Blood sugar testing: Why, when and how
Blood sugar testing is an important part of diabetes care. Find out when to test your blood sugar, how to use a blood sugar meter and more.By Mayo Clinic Staff
If you have diabetes, self-testing your blood sugar (blood glucose) can be an important tool in managing your diabetes and preventing complications. You can test your blood sugar at home with a portable electronic device called a blood sugar meter using a small drop of your blood. You can also use a device called a continuous glucose monitor (CGM).
Why test your blood sugar
Blood sugar testing provides useful information for diabetes management. It can help you:
- Monitor the effect of diabetes medications on blood sugar levels
- Identify blood sugar levels that are high or low
- Track your progress in reaching your overall treatment goals
- Learn how diet and exercise affect blood sugar levels
- Understand how other factors, such as illness or stress, affect blood sugar levels
When to test your blood sugar
Your doctor will let you know how often to check your blood sugar levels. The frequency of testing usually depends on the type of diabetes you have and your treatment plan.
Type 1 diabetes
Your doctor may recommend blood sugar testing four to 10 times a day if you have type 1 diabetes. You may need to test:
- Before meals and snacks
- Before and after exercise
- Before bed
- During the night (sometimes)
- More often if you're ill
- More often if you change your daily routine
- More often if you start a new medication
Type 2 diabetes
If you take insulin to manage type 2 diabetes, your doctor may recommend blood sugar testing several times a day, depending on the type and amount of insulin you use. Testing is usually recommended before meals and at bedtime if you're taking multiple daily injections. You may need to test only before breakfast and dinner if you use just an intermediate- or a long-acting insulin.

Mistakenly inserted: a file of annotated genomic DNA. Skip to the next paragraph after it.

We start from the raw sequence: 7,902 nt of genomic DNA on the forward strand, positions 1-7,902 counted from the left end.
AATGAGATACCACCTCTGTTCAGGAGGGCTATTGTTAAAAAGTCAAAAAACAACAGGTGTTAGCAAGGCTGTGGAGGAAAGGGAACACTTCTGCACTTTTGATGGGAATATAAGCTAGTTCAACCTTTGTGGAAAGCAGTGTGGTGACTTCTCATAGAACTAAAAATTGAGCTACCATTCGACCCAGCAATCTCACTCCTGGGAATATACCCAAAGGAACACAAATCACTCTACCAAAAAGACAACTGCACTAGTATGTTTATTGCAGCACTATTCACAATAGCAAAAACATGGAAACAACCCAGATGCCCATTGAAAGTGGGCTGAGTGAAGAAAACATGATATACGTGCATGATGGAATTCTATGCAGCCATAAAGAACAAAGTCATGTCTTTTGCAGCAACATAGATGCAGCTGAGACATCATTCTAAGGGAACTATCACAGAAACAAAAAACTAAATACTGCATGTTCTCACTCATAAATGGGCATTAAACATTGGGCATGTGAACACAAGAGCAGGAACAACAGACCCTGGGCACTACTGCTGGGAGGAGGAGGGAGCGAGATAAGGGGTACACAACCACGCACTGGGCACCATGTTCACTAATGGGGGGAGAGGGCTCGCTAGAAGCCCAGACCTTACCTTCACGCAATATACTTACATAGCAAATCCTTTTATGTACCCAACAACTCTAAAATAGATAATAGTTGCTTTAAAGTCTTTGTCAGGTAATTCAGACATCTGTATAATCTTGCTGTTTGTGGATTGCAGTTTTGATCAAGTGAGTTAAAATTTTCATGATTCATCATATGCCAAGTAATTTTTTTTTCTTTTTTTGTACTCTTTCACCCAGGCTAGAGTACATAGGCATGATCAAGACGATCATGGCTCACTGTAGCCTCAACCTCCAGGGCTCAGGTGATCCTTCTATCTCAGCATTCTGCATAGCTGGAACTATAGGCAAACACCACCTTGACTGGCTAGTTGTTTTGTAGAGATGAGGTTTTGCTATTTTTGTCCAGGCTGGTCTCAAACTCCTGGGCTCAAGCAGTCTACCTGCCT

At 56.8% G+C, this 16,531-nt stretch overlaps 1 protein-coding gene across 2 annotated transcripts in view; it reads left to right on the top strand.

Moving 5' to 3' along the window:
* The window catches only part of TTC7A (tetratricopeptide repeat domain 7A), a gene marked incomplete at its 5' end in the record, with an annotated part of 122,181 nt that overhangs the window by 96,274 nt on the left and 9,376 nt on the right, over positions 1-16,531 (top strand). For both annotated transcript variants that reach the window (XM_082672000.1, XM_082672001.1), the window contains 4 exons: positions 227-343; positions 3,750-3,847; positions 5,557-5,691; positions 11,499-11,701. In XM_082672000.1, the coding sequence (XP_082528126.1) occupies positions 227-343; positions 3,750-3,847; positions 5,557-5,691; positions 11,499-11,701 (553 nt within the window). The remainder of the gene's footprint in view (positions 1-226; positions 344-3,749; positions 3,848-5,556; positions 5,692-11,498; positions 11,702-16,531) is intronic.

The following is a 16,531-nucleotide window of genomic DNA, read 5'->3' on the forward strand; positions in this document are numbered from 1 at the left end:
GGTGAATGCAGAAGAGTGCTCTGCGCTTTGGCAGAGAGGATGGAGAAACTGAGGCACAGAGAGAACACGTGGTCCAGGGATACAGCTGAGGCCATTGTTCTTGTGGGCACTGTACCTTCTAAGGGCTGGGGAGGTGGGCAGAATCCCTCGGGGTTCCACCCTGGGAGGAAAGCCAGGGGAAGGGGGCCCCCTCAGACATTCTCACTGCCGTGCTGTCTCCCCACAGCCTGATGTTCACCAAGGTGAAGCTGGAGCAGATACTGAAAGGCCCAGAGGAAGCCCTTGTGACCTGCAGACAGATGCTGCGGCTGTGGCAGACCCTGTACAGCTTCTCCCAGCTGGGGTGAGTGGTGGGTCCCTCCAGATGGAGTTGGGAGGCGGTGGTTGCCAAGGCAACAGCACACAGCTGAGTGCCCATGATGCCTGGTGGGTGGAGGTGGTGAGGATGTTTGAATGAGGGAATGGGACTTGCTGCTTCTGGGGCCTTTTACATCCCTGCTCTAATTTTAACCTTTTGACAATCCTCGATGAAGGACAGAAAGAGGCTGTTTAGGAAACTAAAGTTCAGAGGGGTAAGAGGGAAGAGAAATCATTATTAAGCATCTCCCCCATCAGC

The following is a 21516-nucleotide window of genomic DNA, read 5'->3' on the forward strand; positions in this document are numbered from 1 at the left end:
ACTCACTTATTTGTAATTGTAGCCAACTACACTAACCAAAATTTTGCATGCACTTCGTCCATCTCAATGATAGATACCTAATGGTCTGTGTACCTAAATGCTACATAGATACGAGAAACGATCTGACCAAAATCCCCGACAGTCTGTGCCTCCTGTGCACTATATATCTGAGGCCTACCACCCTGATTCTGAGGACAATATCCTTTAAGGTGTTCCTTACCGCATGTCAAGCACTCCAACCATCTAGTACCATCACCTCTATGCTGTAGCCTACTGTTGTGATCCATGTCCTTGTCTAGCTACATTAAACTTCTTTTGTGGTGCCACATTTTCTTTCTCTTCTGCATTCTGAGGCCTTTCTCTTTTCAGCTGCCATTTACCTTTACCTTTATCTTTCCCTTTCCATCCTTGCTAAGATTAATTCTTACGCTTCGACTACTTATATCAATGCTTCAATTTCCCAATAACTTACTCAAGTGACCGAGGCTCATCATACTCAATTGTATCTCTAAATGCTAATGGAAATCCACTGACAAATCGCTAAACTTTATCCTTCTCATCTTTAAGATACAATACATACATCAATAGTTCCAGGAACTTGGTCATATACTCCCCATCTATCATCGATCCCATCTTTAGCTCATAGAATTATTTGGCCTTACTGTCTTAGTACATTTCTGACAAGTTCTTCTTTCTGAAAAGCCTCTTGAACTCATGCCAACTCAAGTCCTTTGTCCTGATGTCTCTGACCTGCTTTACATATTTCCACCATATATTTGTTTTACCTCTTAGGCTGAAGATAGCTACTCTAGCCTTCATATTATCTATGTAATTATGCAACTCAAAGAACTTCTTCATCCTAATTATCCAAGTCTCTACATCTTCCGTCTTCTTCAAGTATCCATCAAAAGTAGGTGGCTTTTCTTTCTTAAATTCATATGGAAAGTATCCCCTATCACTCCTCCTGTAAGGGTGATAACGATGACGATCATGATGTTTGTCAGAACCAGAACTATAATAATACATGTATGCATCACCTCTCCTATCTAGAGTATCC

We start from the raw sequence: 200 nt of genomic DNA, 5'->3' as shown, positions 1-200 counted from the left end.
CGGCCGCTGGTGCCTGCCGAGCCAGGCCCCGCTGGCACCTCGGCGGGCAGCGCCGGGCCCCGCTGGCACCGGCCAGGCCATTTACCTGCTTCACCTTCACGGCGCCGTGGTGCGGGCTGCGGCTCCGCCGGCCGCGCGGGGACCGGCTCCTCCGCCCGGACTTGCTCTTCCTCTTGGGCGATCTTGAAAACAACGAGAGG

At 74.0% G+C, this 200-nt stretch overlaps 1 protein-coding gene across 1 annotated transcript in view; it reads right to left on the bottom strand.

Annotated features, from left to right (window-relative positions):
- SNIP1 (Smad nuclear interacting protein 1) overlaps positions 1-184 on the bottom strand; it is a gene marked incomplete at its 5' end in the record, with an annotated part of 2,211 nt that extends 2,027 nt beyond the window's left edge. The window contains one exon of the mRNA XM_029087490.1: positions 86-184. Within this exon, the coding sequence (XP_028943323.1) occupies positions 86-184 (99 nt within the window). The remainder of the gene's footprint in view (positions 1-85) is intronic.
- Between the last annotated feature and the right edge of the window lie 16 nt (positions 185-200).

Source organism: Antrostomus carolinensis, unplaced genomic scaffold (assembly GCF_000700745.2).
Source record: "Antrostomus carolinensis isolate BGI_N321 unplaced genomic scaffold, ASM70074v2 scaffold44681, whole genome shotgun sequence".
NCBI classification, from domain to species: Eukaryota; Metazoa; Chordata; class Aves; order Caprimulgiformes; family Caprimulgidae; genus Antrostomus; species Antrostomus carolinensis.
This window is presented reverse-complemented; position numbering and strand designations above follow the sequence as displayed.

If you manage type 2 diabetes with noninsulin medications or with diet and exercise alone, you may not need to test your blood sugar daily.
What if you have a continuous glucose monitor (CGM)?
People with diabetes, particularly those with type 1 diabetes, may also choose to use CGMs. These devices measure your blood sugar every few minutes using a sensor inserted under the skin. These sensors are typically worn for a week or two before they need to be changed.
The newest type of continuous glucose monitor has an implanted sensor that can detect blood sugar levels for up to three months. A transmitter worn on the body sends blood sugar information wirelessly from the sensor to a smartphone app.
Some devices show your blood sugar reading at all times on a receiver, smartphone or smartwatch, and an alarm goes off if your blood sugar is going up or down too quickly. Others require that you check your blood sugar by running the receiver over the sensor periodically.
Most of these devices still require finger-stick checks to calibrate the machine. Check your device's users guide to learn if you need to check, and if so, how often you need to do it.
Certain medications, such as acetaminophen (Tylenol, others), albuterol (Proair HFA, Ventolin HFA, others) and lisinopril (Prinivil, Zestril, Qbrelis), may interfere with the accuracy of some CGM readings, particularly on older models of CGMs. Readings on newer CGMs don't seem to be affected by standard doses of acetaminophen (up to 1,000 milligrams for an adult).
If you need to take medications that may affect the accuracy of the readings, your doctor may recommend double-checking your CGM results with a standard blood sugar meter. Check with your doctor about using a CGM if you're pregnant, on dialysis or critically ill, as these conditions may affect the blood sugar readings from a CGM.
Know your target range
Ask your doctor what a reasonable blood sugar range is for you. Your doctor will set target blood sugar test results based on several factors, including:
- Type and severity of diabetes
- How long you've had diabetes
- Pregnancy status
- The presence of diabetes complications
- Overall health and the presence of other medical conditions
The American Diabetes Association (ADA) generally recommends the following target blood sugar levels:
- Between 80 and 130 milligrams per deciliter (mg/dL) or 4.4 to 7.2 millimoles per liter (mmol/L) before meals
- Less than 180 mg/dL (10.0 mmol/L) two hours after meals
But the ADA notes that these goals often vary depending on your age and personal health and should be individualized. For example, Mayo Clinic generally recommends that healthy adults under 60 can aim for slightly lower blood sugar targets.